I think you're much better off with a bigger, more established one. And I think that oftentimes in charity there's too much discussion given to the next, big, great revolutionary idea that's going to solve the root cause of poverty and not nearly enough attention given to, "Hey, what are the things that already work and how can we do more of them?"

RYSSDAL: Holden Karnofsky is the co-founder of GiveWell.net. That's a group that studies the effectiveness of charities and advises donors about them. Holden, thanks a lot.

Karnofsky: Yeah. My pleasure.

About the author

Kai Ryssdal is the host and senior editor of Marketplace, public radio’s program on business and the economy.
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The most critical volunteer position in a nonprofit is Board member. As in for profit businesses, the Board's job is to hold the organization accountable.

It's important to know about any non-profit organization your investing in. A big, well known nonprofit can be just as ineffective and unworthy of support as a little known start up.

Thanks for doing a series on philanthropy.

Holden Karnofsky's comments on measuring impact were right on--as the for-profit world has shown, analytics are key to measuring ROI and constantly iterating a product or service forward. Donors and funders (and volunteers) of social programs should demand metrics while supporting these activities in the same breath.

However, Karnofsky's comments on volunteerism are very disappointing. Providing time and skills is often more beneficial than giving money, and volunteering can help supporters better understand the work of the nonprofits (and thus make wiser investments). I must admit that I’m a bit biased as I lead a web-based nonprofit program called MicroMentor (http://www.micromentor.org). We make it easy for skilled business volunteers to mentor and advise lower-income entrepreneurs, who, in turn, build local businesses and provide local jobs (especially important in times like these). By channeling the expertise of volunteers to where it is most needed, we can have a much larger impact than if we were to provide this assistance directly. There are many other great skills-based volunteer opportunities out there as well, such as the Taproot Foundation and SCORE.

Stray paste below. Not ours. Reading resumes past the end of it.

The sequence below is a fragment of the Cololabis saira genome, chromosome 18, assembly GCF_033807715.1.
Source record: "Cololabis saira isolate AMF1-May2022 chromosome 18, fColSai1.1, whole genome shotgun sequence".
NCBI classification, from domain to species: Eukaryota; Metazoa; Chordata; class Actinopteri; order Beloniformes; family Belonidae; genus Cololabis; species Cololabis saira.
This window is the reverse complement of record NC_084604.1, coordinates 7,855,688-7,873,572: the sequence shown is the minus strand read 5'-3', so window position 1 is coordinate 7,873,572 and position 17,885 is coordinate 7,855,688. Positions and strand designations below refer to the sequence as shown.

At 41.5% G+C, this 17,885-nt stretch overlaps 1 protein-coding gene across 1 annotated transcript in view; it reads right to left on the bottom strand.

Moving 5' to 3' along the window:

I would encourage Marketplace listeners to give back in whatever way suits them best.

I agree it is important that Non Profits be evaluated with regards to how effective they achieve their goals. But I believe that Mr. Karnofsky's new non profit web site is bankrupt in a number of ways. First, to discourage volunteering is just ah ... stupid. It is not simple about money or having good ratios of return. That act of volunteering is helpful to both the recipient as well as the receiver.

I was greatly disappointed and slightly angered by Holden Karnofsky's comments discouraging people to volunteer. As a volunteer manager for an arts organization, I was appalled at his claim that charities often advertise volunteer opportunities as a means of tricking people into becoming donors. In our current economic climate, jobs are being cut, and volunteers are needed more than ever. Monetary donations are of course valuable, but that does not mean the human contribution is any less important- does Mr. Karnofsky think the “meals on wheels” deliver themselves?
Americans are becoming very selective about where they donate their money, and non-profits like mine often fall last. Please, don’t do us any more favors by telling people on national radio not to help us in the way they themselves see most fit.

I find Karnofsky's response to the question, "Does it make sense to volunteer time instead of money?" deeply disturbing. The small non-profit I work for relies heavily on our thousands of volunteers to accomplish our mission. There is simply no way we could hire enough people to do what our volunteers accomplish. I know the same is true of food banks, homeless shelters, environmental organizations and other ngos across the country. If you have more time than money, please volunteer. You will make a real difference. If you later feel moved to make a donation, you will know exactly what your money is going to.